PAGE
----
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The Everyday Prayer

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Icon of the Holy Face
Church of Sant'Egidio, Rome

Reading of the Word of God

Alleluia, alleluia, alleluia

You are a chosen race,
a royal priesthood, a holy nation,
a people acquired by God
to proclaim his marvellous works.

Alleluia, alleluia, alleluia

Acts 20,28-38

'Be on your guard for yourselves and for all the flock of which the Holy Spirit has made you the guardians, to feed the Church of God which he bought with the blood of his own Son. 'I know quite well that when I have gone fierce wolves will invade you and will have no mercy on the flock. Even from your own ranks there will be men coming forward with a travesty of the truth on their lips to induce the disciples to follow them. So be on your guard, remembering how night and day for three years I never slackened in counselling each one of you with tears. And now I commend you to God and to the word of his grace that has power to build you up and to give you your inheritance among all the sanctified. 'I have never asked anyone for money or clothes; you know for yourselves that these hands of mine earned enough to meet my needs and those of my companions. By every means I have shown you that we must exert ourselves in this way to support the weak, remembering the words of the Lord Jesus, who himself said, "There is more happiness in giving than in receiving." ' When he had finished speaking he knelt down with them all and prayed. By now they were all in tears; they put their arms round Paul's neck and kissed him; what saddened them most was his saying they would never see his face again. Then they escorted him to the ship.


Alleluia, alleluia, alleluia

You will be holy,
because I am holy, thus says the Lord.

Alleluia, alleluia, alleluia

Paul now exhorts the elders of Ephesus to watch over themselves, as indeed he did, without sparing themselves in anything. He reminds them: "I did not cease night or day to warn everyone with tears" (v. 31). These are passionate words that reveal an extraordinary love. He knows that Christian life, including the life of pastors, is not the result of the good will of individuals. It is the Lord who grants the strength and wisdom needed to carry out Christian life. This is why he tells them, "I commend you to God and to the message of his grace." It is remarkable that Paul does not commend the Word to the ministers, but the ministers to the Word. Commending them to the Word means that they themselves are called to put their faith and hope in the Word of God and not in themselves. Because the Word, even before being entrusted to us so that we communicate it, guards us, protects us, and blesses us, as at the end of the proclamation of the Gospel during the liturgical celebration. The disciples can bring the Word to others only if they themselves are first sustained by the Word. Without the Gospel the Church is nothing; without the Gospel we have nothing to say to anyone. We could paraphrase the words of Jesus: "Without the Gospel you can do nothing" (Jn 15:5). Paul then begins to close his speech by recalling his personal relationship with the poor: he helped them with the work of his hands. He not only did not seek wealth for himself, but he supported himself with the work of his hands. But he reaffirms that it is a primary obligation for Christians to "support the weak." It is the first time that the term "weak" ("astenos", without strength, without vigour) is used in the New Testament to refer to the poor in general. We could say that here in a certain way Luke encapsulates the entire doctrine on mercy. The verb "to support" means to "take care of," to feel personally responsible for the weak. And here Luke reports a splendid "saying" of Jesus, with which Jesus summarizes the life of the believer: "It is more blessed to give than to receive." With the Greek term "makarion" (blessed), Paul links this saying to the Beatitudes in the Gospel. The literal translation says, "Blessed who gives, not who receives." Thus we can link this saying to another Gospel saying, "Give, and it will be given to you" (Lk 6:38). And the early Christian Didache reflects this teaching with the passage, "Give to all who ask you, and do not ask for it back for the Father wishes that all people should receive from his own gifts. Blessed are those who give according to the command, for they are blameless."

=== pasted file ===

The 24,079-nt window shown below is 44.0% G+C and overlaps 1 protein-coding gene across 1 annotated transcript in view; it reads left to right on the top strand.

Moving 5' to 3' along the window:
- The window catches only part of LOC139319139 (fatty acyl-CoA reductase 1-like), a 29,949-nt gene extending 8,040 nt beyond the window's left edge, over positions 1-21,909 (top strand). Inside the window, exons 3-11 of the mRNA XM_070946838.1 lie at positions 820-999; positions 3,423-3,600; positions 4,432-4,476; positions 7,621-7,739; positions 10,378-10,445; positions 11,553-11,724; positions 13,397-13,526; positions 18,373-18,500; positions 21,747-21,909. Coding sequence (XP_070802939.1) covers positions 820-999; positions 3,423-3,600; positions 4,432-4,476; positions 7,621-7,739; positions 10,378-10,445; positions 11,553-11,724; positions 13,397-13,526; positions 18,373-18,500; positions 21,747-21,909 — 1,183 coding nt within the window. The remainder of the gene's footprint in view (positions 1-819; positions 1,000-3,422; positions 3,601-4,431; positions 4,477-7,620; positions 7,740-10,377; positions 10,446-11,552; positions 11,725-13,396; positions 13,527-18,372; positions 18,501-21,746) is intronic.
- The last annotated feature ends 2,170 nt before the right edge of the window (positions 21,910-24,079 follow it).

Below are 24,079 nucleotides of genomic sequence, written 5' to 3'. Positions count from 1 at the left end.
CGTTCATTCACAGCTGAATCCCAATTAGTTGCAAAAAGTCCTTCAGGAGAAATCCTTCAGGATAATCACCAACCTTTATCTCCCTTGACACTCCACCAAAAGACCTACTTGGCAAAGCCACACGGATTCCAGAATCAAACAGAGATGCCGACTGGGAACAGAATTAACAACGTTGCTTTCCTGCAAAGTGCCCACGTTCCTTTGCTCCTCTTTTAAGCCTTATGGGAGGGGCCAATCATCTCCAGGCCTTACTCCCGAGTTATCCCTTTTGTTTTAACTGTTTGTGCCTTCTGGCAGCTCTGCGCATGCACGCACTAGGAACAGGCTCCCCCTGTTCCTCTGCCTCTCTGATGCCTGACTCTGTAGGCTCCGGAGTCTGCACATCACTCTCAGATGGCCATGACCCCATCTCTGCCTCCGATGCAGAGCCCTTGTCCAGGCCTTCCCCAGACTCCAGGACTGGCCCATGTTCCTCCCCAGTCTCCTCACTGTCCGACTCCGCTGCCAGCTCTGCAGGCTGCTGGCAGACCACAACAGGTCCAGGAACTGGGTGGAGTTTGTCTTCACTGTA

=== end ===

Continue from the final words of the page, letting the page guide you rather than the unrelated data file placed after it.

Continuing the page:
Memory of the Saints and the Prophets

Calendar of the week
Sunday, 19 November
Liturgy of the Sunday
Monday, 20 November
Prayer for peace
Tuesday, 21 November
Memory of the Mother of the Lord
Wednesday, 22 November
Memory of the Saints and the Prophets
Thursday, 23 November
Memory of the Church
Friday, 24 November
Memory of Jesus crucified
Saturday, 25 November
Sunday Vigil
Sunday, 26 November
Liturgy of the Sunday